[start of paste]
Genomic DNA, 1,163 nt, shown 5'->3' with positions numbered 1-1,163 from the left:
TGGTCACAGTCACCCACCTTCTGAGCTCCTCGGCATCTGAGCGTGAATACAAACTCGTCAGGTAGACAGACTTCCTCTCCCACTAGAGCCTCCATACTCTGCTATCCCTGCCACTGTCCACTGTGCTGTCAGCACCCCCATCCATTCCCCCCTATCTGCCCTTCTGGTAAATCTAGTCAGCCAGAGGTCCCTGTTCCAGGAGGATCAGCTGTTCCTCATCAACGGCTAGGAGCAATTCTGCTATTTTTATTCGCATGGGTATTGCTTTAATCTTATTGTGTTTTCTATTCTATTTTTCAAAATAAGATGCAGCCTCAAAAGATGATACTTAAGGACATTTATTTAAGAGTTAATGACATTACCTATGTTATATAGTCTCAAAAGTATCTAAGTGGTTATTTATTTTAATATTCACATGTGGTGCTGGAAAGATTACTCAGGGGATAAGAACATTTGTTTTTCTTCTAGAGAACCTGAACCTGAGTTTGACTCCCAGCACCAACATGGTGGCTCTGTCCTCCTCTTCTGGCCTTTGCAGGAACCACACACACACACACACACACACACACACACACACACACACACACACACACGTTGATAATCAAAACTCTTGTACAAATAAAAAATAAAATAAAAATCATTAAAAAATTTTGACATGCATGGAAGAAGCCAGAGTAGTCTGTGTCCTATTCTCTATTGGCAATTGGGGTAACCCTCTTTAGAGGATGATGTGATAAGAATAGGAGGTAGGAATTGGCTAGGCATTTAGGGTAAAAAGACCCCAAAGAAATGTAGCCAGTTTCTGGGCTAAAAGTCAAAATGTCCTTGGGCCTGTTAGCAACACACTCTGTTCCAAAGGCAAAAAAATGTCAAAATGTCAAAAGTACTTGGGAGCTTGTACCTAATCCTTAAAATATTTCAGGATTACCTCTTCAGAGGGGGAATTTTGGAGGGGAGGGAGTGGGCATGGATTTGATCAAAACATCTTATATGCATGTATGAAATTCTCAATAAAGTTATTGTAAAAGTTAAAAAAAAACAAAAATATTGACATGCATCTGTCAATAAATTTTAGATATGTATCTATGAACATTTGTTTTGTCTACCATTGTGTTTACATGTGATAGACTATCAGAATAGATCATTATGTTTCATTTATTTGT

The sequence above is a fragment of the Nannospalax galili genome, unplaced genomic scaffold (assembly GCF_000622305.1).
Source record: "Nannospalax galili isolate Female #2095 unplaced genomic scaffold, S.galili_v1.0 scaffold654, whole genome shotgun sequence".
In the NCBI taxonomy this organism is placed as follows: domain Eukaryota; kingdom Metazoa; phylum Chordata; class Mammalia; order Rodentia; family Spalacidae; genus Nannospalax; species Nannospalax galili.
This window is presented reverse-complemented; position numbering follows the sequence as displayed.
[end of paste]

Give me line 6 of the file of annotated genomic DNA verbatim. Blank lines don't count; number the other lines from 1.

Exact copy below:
This window is presented reverse-complemented; position numbering follows the sequence as displayed.